Venezuelan singer Oscar D’León returns to New York, where he has performed for four decades, for a concert next Saturday that will please his followers with the obligatory songs of his repertoire.
“Being present in New York gives global relevance to any artist, I’ve been there for forty years and I should not neglect the place,” said the interpreter, who started his career in his country in 1972 with the founding of the Latin Dimension group.
The Venezuelan, settled twenty years ago in Miami, returns after two years to the stage of the Lehman Center for the Performing Arts in the Bronx, which has become a home for salsa after the absence of major concerts of that genre at Madison Square Garden, where he was always present with stars like Celia Cruz or the Fania Stars.
The “salsa giant” always says he is ready to please his fans who come from all over the theater with hits such as “Llorarás”, “Mi bajo y yo”, “Yo quiero”, “Sorceress”, “Detalles” or “Calculator”, despite having recorded countless songs contained in more than 50 albums.
“It’s not a concert to sing the songs on the big band album, which is a collection record that will always be valid,” he said, referring to his most recent production “Clásicos de Big Band” in which he recorded hits like “New York , New York “in Spanish or” Fly Me to the Moon “in English, which were famous in the voice of Frank Sinatra, or” Cachito mío “, which was also recorded by Nat King Cole.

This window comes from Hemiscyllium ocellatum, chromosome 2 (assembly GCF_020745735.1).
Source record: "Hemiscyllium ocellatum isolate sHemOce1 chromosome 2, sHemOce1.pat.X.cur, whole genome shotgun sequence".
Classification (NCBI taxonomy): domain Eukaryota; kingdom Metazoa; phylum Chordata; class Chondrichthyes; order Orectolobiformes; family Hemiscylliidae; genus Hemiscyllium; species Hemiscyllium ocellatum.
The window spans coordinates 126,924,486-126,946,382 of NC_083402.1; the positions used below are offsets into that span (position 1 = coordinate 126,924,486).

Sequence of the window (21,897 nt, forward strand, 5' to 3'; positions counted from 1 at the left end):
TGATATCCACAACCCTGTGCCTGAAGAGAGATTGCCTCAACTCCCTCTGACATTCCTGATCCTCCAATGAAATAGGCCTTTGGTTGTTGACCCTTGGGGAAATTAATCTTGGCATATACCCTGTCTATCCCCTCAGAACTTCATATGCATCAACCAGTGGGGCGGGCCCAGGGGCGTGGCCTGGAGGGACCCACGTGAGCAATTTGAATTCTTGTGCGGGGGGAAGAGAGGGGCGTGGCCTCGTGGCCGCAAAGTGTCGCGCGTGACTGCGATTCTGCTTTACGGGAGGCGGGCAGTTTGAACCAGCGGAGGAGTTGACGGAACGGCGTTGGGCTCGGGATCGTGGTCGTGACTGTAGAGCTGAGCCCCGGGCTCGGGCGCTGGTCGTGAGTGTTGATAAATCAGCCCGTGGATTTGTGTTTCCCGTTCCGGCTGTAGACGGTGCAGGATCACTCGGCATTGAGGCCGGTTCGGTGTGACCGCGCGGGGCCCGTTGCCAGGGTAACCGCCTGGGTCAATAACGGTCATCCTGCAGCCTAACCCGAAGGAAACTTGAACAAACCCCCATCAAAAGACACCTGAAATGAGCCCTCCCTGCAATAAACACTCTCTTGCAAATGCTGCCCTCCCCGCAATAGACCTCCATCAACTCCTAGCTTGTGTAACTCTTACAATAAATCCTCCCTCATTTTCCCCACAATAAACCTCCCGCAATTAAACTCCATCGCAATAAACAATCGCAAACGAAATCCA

He indicated that although he has chosen songs for a next album he has not yet set a date, in a market where reggaeton continues to have a great presence.
The sonero also said that in his concerts he enjoys pleasing his fans with themes from their countries such as “En mi Viejo San Juan” for Puerto Ricans, “Son de la Loma” for Cubans or “Juanita Morey” for Dominicans.
He indicated that the year that is about to conclude “has been a bit slow” (of concerts) due to the “negative things” that have been happening, economic problems or the trajectory of the reggaeton “that also makes a dent” in salsa, which other salseros have also pointed out.
However, D’León, one of the most popular artists in tropical music, remembers that he recorded his song “Llorarás” with Puerto Rican reggaeton singer Tego Calderón in that genre.
“I’m not against reggaeton because it’s music, I’ve recorded reggaeton with Tego and so many others”, an experience he says he would repeat at the same time that he regrets that salsa “is at a disadvantage” before a genre that holds a young market captive.
The artist hopes that 2018 will bring a better stage for salsa, that the situation in his country will improve and that terrorism will come to an end.
“There are many people doing things that terrify,” he said.